During October 2019, the European Union (EU) and the UK agreed to a flexible extension relating to the UK’s exit from the EU to 31 January 2020.
As this is a flexible extension, it means that the UK could possibly leave at any point between now and the end of January 2020. It also means that the UK will remain a full member of EU VAT regime, Customs Union and Single Market up until either they decide to leave or the 31 January 2020 deadline.
In addition to this extension, the UK has also stated that a general election will take place on 12 December 2019. This will determine the next party to take power in the country and could go some way to breaking the parliamentary deadlock which is currently delaying the passing of an EU departure agreement.
New leave deal agreed in principle between the EU and the UK
Prior to this extension, the EU and UK Prime Minister agreed on the terms of a withdrawal deal for the UK to leave the EU.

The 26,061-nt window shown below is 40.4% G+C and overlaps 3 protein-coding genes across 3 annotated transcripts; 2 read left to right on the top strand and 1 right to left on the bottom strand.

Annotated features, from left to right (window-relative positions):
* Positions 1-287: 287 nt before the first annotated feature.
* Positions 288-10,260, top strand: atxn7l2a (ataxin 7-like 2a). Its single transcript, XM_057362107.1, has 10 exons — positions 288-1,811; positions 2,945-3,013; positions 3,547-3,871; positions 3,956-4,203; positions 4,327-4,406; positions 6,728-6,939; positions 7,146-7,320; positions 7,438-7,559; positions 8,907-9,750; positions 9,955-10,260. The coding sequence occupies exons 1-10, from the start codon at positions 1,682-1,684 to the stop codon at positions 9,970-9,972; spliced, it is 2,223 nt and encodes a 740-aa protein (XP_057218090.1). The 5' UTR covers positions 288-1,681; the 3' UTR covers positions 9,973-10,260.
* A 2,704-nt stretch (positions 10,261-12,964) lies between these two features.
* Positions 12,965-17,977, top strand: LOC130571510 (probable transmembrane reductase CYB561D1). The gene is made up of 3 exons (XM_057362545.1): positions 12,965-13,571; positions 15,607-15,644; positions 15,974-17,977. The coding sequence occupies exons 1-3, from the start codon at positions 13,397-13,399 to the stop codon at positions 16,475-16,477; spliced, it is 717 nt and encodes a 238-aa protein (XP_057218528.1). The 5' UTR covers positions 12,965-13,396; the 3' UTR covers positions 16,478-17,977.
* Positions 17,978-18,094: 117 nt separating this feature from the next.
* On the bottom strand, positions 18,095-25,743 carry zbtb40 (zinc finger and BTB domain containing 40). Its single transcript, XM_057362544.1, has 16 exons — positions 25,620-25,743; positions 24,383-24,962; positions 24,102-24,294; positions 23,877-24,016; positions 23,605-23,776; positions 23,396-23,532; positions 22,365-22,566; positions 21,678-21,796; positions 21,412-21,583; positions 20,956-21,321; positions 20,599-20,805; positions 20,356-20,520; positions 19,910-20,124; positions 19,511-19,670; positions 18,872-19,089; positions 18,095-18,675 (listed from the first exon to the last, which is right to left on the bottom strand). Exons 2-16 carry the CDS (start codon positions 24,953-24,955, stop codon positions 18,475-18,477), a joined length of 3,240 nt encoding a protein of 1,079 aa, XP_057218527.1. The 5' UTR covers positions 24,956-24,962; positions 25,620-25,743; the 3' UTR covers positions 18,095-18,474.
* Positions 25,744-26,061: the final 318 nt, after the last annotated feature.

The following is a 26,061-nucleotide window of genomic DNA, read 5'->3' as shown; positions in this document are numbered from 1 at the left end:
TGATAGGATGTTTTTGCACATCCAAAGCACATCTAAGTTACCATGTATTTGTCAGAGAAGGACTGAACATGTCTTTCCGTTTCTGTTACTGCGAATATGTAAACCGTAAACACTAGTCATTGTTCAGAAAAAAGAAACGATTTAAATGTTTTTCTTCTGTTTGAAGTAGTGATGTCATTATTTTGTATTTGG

This new withdrawal agreement would leave Northern Ireland somewhat tied to the EU on trade of goods for VAT and customs purposes, and as a result, would mean they could take advantage of dual free access to both markets. However, for the rest of the UK, it would mean that they would leave the EU VAT and customs regime entirely. Please click here for full detail of this new arrangement.
The agreement still needs to be agreed by the UK parliament and if accepted will be adopted into UK legislation prior to the January 2020 Brexit deadline.